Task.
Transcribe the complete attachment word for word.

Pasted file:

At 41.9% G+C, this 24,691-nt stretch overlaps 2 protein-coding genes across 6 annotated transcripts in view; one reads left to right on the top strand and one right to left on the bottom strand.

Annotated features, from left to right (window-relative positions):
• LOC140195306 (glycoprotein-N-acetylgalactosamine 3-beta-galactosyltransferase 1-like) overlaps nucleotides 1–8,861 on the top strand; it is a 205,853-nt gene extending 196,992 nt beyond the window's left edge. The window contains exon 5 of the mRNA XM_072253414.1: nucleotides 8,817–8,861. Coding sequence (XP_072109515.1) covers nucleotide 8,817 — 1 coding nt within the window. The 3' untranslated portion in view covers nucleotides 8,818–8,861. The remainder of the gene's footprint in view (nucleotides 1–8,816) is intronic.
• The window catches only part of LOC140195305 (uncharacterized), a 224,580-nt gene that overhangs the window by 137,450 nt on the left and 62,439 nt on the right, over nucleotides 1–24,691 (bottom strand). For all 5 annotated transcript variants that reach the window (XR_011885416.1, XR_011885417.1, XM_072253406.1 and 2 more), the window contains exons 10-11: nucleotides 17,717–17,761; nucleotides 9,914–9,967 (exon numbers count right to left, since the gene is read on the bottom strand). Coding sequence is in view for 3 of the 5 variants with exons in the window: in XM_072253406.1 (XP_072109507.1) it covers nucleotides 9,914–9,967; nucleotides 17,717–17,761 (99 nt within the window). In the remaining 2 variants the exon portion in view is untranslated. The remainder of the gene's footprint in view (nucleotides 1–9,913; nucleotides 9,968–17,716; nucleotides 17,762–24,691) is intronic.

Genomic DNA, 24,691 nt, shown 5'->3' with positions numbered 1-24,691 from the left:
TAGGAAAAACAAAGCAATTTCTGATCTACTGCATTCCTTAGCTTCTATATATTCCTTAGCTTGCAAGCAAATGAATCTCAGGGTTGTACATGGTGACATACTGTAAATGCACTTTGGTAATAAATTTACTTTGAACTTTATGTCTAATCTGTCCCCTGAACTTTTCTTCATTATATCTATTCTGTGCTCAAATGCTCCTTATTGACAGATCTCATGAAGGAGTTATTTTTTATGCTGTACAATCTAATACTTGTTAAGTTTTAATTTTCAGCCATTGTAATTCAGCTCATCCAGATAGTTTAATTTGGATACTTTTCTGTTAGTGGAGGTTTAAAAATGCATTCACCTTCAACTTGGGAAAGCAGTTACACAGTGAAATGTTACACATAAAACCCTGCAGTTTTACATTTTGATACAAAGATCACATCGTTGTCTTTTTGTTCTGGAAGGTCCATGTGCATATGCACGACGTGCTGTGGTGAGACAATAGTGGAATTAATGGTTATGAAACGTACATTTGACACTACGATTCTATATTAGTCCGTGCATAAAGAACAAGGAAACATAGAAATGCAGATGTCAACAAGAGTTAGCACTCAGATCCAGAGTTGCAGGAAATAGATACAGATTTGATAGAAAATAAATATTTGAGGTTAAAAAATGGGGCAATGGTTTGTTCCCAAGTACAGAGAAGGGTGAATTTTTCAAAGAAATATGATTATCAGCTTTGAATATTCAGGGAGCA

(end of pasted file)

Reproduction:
At 41.9% G+C, this 24,691-nt stretch overlaps 2 protein-coding genes across 6 annotated transcripts in view; one reads left to right on the top strand and one right to left on the bottom strand.

Annotated features, from left to right (window-relative positions):
• LOC140195306 (glycoprotein-N-acetylgalactosamine 3-beta-galactosyltransferase 1-like) overlaps nucleotides 1–8,861 on the top strand; it is a 205,853-nt gene extending 196,992 nt beyond the window's left edge. The window contains exon 5 of the mRNA XM_072253414.1: nucleotides 8,817–8,861. Coding sequence (XP_072109515.1) covers nucleotide 8,817 — 1 coding nt within the window. The 3' untranslated portion in view covers nucleotides 8,818–8,861. The remainder of the gene's footprint in view (nucleotides 1–8,816) is intronic.
• The window catches only part of LOC140195305 (uncharacterized), a 224,580-nt gene that overhangs the window by 137,450 nt on the left and 62,439 nt on the right, over nucleotides 1–24,691 (bottom strand). For all 5 annotated transcript variants that reach the window (XR_011885416.1, XR_011885417.1, XM_072253406.1 and 2 more), the window contains exons 10-11: nucleotides 17,717–17,761; nucleotides 9,914–9,967 (exon numbers count right to left, since the gene is read on the bottom strand). Coding sequence is in view for 3 of the 5 variants with exons in the window: in XM_072253406.1 (XP_072109507.1) it covers nucleotides 9,914–9,967; nucleotides 17,717–17,761 (99 nt within the window). In the remaining 2 variants the exon portion in view is untranslated. The remainder of the gene's footprint in view (nucleotides 1–9,913; nucleotides 9,968–17,716; nucleotides 17,762–24,691) is intronic.

Genomic DNA, 24,691 nt, shown 5'->3' with positions numbered 1-24,691 from the left:
TAGGAAAAACAAAGCAATTTCTGATCTACTGCATTCCTTAGCTTCTATATATTCCTTAGCTTGCAAGCAAATGAATCTCAGGGTTGTACATGGTGACATACTGTAAATGCACTTTGGTAATAAATTTACTTTGAACTTTATGTCTAATCTGTCCCCTGAACTTTTCTTCATTATATCTATTCTGTGCTCAAATGCTCCTTATTGACAGATCTCATGAAGGAGTTATTTTTTATGCTGTACAATCTAATACTTGTTAAGTTTTAATTTTCAGCCATTGTAATTCAGCTCATCCAGATAGTTTAATTTGGATACTTTTCTGTTAGTGGAGGTTTAAAAATGCATTCACCTTCAACTTGGGAAAGCAGTTACACAGTGAAATGTTACACATAAAACCCTGCAGTTTTACATTTTGATACAAAGATCACATCGTTGTCTTTTTGTTCTGGAAGGTCCATGTGCATATGCACGACGTGCTGTGGTGAGACAATAGTGGAATTAATGGTTATGAAACGTACATTTGACACTACGATTCTATATTAGTCCGTGCATAAAGAACAAGGAAACATAGAAATGCAGATGTCAACAAGAGTTAGCACTCAGATCCAGAGTTGCAGGAAATAGATACAGATTTGATAGAAAATAAATATTTGAGGTTAAAAAATGGGGCAATGGTTTGTTCCCAAGTACAGAGAAGGGTGAATTTTTCAAAGAAATATGATTATCAGCTTTGAATATTCAGGGAGCA